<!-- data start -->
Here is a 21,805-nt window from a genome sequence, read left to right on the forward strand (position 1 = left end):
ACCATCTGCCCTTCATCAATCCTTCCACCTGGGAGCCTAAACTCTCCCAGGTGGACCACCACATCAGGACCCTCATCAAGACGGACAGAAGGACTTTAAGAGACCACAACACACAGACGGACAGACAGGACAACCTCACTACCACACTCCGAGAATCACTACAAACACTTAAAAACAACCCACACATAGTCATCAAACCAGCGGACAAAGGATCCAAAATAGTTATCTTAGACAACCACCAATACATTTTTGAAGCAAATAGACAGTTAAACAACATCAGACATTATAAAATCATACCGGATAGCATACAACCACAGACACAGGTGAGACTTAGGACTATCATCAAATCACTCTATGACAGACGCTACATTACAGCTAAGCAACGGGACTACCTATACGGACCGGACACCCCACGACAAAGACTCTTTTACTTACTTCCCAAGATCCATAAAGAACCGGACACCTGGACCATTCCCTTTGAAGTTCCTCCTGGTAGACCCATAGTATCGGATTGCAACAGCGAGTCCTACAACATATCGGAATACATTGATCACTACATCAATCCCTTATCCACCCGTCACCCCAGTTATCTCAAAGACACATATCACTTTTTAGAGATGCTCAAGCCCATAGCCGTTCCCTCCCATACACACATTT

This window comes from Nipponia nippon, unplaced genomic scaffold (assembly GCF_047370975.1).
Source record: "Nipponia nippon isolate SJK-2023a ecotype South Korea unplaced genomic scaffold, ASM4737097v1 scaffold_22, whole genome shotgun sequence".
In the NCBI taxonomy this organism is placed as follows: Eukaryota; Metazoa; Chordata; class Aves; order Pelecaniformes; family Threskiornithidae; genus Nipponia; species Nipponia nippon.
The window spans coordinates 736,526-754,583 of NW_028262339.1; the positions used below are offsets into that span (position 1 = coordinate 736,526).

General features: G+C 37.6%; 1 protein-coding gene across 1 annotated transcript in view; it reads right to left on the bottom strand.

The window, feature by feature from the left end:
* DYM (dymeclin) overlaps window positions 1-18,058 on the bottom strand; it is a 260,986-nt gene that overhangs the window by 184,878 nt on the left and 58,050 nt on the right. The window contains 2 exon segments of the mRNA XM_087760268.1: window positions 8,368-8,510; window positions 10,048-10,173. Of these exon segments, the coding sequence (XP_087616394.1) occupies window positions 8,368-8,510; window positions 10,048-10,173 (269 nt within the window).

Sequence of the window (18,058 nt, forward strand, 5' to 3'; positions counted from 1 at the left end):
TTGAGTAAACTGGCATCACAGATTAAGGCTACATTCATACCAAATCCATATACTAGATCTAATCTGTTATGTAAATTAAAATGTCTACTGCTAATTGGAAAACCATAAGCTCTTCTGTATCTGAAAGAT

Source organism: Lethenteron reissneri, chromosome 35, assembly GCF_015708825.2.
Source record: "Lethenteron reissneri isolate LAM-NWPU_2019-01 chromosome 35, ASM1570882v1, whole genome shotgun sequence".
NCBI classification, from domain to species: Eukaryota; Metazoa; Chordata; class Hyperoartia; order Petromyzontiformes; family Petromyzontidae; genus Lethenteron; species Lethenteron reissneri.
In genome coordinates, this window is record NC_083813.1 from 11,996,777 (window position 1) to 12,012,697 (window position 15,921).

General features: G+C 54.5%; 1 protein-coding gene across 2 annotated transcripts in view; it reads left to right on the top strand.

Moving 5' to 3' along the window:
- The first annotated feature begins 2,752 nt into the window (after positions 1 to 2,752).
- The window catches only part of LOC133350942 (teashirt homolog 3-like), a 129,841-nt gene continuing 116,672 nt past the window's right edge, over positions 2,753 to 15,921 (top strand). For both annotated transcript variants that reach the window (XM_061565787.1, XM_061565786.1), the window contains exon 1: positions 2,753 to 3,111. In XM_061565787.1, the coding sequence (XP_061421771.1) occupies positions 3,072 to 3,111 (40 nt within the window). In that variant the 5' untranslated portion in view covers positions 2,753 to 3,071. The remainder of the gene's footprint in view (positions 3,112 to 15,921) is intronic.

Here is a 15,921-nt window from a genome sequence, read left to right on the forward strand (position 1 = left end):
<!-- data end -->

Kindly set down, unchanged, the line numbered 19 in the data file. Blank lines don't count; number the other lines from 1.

- The window catches only part of LOC133350942 (teashirt homolog 3-like), a 129,841-nt gene continuing 116,672 nt past the window's right edge, over positions 2,753 to 15,921 (top strand). For both annotated transcript variants that reach the window (XM_061565787.1, XM_061565786.1), the window contains exon 1: positions 2,753 to 3,111. In XM_061565787.1, the coding sequence (XP_061421771.1) occupies positions 3,072 to 3,111 (40 nt within the window). In that variant the 5' untranslated portion in view covers positions 2,753 to 3,071. The remainder of the gene's footprint in view (positions 3,112 to 15,921) is intronic.